Descent 282 should have reached you by now, but if not, it’s time to head over to Wildplaces Publishing to subscribe or if you’re lucky enough to have a caving shop anywhere near you, call in now that shops are open again, and get a one from them.
Newsdesk contains a variety of short items, starting with a review of a fictional Chinese caving disaster movie, Cloudy Mountain, and a documentary of the very real Tham Luang incident called The Rescue. There are two mentions of Mammoth Cave, the one in Kentucky, one on an archaeological dig on the site of the cave hotel and the other reporting the survey of an additional eight miles of passage, from March to September this year. Two important American caves in Missouri, described as the most important rock art site in North America have been sold. Meanwhile the analysis of pigment from Cueva de Ardoles in Spain has confirmed that it was painted 64,000 years ago by our Neanderthal cousins.
There is an alarming report of a serious threat to the unique cave ecosystem in Israel but in better news two new regions with underground sites, in Romania and in northwest Wales have been added to UNESCO’s list of World heritage sites. Closer to home, a long-abandoned underground train station in London can now be visited by the public and even closer to home there is another brief update on the BCA’s ongoing legal case against the Welsh government concerning CRoW. There is also an announcement of a forthcoming increase in BCA’s membership fee.
From the north of England come reports of the Craven Pothole Club’s Gaping Gill meet run, thanks to Covid imponderables, without a winch, and the Bradford Pothole Club’s meet organised and run but not at Gaping Gill!. From Easegill comes the story of the discovery of Lamb Trap, a pothole found in the course of rescuing, yes, a trapped lamb. And from Ireby there is a report of the return to a dig in Pinocchio Pot, but there is still a lot of sand down there. Further north in Gretadale, North York Moors CC and York CC have opened up Draughting Hole, a maze cave first noted, but not pushed, by the Moldywarps SG in the 1960s.
In the Peak District, the bone deposits in the excavated shaft at the bottom of Eldon Hole have been inspected by three experts lowered (and retrieved!) by DCRO as a training exercise. A further report on the bones is expected. Elsewhere, the Eldon PC are still searching for the elusive link between Cussey Pot and the mine workings below, more natural passage has been found but not, as yet, the connection. The Forest of Dean reports mainly concern rescue matters, including the Covid-delayed BCRC Medical Weekend. And in Wales, there are notes on abandoned railway tunnels and the 75th birthday party held by SWCC in August.
From Portland comes the exploration of the short but interesting Nookey Hole through-trip. And from Mendip there is a report of an August Bank Holiday weekend of intense work at Thrupe Lane Swallet to clear accumulated debris from the stream channels at the swallets and of the ensuing through-trip by many of the participants. It seems that much necessary work was done and a good time had by all.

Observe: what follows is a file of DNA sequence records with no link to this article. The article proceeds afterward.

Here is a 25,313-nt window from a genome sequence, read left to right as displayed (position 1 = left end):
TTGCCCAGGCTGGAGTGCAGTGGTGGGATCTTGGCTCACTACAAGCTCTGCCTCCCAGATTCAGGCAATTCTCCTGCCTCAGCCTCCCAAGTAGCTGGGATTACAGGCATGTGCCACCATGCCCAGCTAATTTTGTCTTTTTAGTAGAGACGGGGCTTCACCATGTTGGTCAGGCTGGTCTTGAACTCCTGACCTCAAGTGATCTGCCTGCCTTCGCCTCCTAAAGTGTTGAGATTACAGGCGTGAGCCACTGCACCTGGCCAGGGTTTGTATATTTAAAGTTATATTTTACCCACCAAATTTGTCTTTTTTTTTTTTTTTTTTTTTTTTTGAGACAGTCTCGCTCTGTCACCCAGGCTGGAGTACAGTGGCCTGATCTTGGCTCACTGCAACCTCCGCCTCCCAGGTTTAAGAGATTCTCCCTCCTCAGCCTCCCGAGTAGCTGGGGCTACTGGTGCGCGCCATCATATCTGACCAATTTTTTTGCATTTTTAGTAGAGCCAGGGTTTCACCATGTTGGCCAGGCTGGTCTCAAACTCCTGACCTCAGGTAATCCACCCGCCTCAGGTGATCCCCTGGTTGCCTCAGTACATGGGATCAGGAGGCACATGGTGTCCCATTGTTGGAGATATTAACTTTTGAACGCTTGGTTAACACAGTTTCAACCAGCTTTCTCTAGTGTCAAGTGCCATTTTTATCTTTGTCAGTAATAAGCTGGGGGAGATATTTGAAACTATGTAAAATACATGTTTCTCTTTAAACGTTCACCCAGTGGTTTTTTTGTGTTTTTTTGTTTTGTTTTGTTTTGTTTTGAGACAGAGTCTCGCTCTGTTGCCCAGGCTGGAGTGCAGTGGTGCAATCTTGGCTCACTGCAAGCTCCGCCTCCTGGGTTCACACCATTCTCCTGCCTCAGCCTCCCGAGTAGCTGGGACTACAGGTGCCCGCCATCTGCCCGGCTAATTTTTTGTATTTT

Mendip is also the site of the first main article. Following on from some unauthorised and poorly executed bolting work on the Right-hand route in Rhino Rift, the entire route has now been properly equipped with BCA approved resin anchors. The report is followed by some interesting thoughts from Andrew Atkinson, who organised the work, on bolting and conservation. Elsewhere, Paul Taylor ruminates on having completed 250 trips in Otter Hole.
A five-page spread by Primož Jakopin describes an 18-strong expedition to Uzbekistan. The caves of Boybuloq and Višnevskij are now only 70m apart and linking them will produce a 2,000m deep system, but this is proving to be no easy task.
Covid-19 has produced a number of changes in the way that people go about things; Chris Scaife reflects on how walking and cycling largely replaced driving during lockdown and describes his personal challenge to carry out classic trips in the Yorkshire Dales using only bikes for transport. The final articles include a historical account of the first trip to sump one in Swildon’s Hole and the discovery of Barnes’ Loop and an analysis by Martin Mills of the number of caving books being published. He concludes that they are indeed being published, or at least reviewed, more frequently than once they were.
This issue is unusual in having a two-page editorial written by Chris. This describes in detail the problems that now beset niche businesses such as Wildplaces Publishing in both producing journals – paper prices will have increased three times in 2021 – and especially in distributing them abroad. These problems are, hardly surprisingly, the result of both the pandemic and Brexit.
This issue of Descent is, as always, an excellent read, it’s great to see just what is going on underground. Descent is produced by cavers for cavers and is great value for money. Copies can be obtained from Wild Places Publishing. Take out a subscription now and if you already have one, check that yours is up to date. As the editorial in the issue relates, production and distribution of specialist journals is now harder than ever. Descent deserves our support and needs it to continue in these straightened times.